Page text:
Now, many of the experts in question also called for abolishing the current organization of mental health diagnostics. We should take this opportunity to point out that there are clear benefits to the existing systems. 

People gain self-awareness from a codified system. A codified diagnostic system also allows society to have some basic, organized understanding of the mental health conditions affecting many of their fellow human beings. But whether or not this system is perfect is another question. 

What we’re getting at here is that if you came here to get a fast diagnosis to “move this whole process along” or something along those lines, you might want to consider the bigger picture of your mental health goals. A formal diagnosis can be an effective tool in getting “better,” but it’s not always a necessity to begin a treatment plan.

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Getting a Diagnosis: Next Steps

So where do you go for help with mental health issues, then? Mental health providers? A clinical psychologist? A mental health counselor? Some friendly face on social media with a doctoral degree that looks like it was printed off an inkjet? 

Truth be told (aside from that last one, who probably should be arrested), your first stop on the road to mental wellness isn’t as important as the destination — there are many paths to a healthy mind.

Whether you’re looking for medication, a diagnosis or just some support as you begin working through your mental health concerns, you should start in the same place: a consultation with a healthcare provider. 

You’ve probably heard this advice before, but when you have a mental health issue that needs treating, don’t worry so much about labels, whether it’s the type of mental health professional you see or what you think your diagnosis may be.

Regardless of their qualifications, licensed psychiatrists and therapists are more than qualified to give you professional advice on what to do next.

For a therapist, that might mean referring you to someone who can prescribe medication. And even though a psychiatrist can diagnose and prescribe medication, they may even refer to someone who can better meet your individual needs.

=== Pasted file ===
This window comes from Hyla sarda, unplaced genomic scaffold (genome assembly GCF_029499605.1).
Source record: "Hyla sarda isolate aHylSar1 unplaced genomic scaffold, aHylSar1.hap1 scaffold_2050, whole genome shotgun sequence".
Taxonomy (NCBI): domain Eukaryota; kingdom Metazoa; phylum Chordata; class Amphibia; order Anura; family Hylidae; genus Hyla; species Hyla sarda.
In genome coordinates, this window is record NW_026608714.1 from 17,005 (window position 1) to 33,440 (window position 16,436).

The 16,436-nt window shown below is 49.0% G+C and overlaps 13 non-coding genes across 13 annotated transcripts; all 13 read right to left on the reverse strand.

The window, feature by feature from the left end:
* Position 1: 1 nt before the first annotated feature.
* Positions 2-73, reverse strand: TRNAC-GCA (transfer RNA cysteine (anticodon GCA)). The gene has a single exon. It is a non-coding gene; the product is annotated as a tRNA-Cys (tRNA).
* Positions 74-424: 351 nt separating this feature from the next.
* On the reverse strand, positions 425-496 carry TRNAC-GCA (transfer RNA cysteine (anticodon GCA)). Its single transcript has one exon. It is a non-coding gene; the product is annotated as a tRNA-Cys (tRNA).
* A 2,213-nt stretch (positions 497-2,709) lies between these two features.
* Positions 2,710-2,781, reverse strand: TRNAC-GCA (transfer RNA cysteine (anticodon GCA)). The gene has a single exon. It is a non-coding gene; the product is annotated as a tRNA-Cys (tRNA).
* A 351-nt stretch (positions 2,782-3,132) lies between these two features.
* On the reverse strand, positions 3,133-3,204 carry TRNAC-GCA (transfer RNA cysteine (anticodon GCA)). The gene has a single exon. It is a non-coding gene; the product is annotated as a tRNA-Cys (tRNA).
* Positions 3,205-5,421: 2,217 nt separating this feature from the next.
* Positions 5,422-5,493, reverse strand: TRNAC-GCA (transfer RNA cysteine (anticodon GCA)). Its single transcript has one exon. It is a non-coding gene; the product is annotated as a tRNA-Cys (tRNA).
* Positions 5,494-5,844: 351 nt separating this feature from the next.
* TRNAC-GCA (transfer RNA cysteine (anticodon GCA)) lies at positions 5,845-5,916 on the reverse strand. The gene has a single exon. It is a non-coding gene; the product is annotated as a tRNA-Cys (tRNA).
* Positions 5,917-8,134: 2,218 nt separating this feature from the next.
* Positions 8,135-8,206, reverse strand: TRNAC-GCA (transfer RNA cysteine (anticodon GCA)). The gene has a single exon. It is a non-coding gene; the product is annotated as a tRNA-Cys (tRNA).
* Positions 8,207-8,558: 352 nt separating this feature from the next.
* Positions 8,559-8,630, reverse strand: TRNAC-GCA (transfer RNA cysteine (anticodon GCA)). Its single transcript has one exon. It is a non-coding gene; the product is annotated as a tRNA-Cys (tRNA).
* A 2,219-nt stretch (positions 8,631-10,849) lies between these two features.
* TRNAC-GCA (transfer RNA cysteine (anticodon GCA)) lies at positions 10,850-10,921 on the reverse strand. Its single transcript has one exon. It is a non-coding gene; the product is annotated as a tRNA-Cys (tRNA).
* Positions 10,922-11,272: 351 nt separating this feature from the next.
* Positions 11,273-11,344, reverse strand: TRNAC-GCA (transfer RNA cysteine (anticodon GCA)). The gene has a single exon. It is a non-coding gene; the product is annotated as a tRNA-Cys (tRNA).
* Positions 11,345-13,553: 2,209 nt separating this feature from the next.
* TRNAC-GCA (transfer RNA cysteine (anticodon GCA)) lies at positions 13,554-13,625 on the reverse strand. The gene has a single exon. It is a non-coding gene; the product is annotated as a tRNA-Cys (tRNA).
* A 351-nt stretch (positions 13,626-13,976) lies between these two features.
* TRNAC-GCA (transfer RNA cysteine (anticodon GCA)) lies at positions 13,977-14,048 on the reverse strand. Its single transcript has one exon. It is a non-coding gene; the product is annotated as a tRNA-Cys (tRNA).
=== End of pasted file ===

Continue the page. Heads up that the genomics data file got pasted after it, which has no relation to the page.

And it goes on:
What matters least is what professional you speak with first; what matters most is speaking to someone as soon as possible. 

Still not sure where to start? You could always try online therapy or other mental health services we offer online. Both are convenient and easy ways to find the right professional partner for your treatment journey and get more information on where your quest should take you next.

2 Sources

Hims & Hers has strict sourcing guidelines to ensure our content is accurate and current. We rely on peer-reviewed studies, academic research institutions, and medical associations. We strive to use primary sources and refrain from using tertiary references.

  1. Timimi, S. (2014, April 28). No more psychiatric labels: Why Formal Psychiatric Diagnostic Systems should be abolished. International Journal of Clinical and Health Psychology. Retrieved September 15, 2022, from https://www.sciencedirect.com/science/article/pii/S169726001400009X.
  2. Types of mental health care professionals: Anxiety and Depression Association of America, ADAA. Types of Mental Health Care Professionals | Anxiety and Depression Association of America, ADAA. (n.d.). Retrieved September 10, 2022, from https://adaa.org/find-help/treatment-help/types-of-therapy/types-of-mental-health-care-professionals.

This article is for informational purposes only and does not constitute medical advice. The information contained herein is not a substitute for and should never be relied upon for professional medical advice. Always talk to your doctor about the risks and benefits of any treatment. Learn more about our editorial standards here.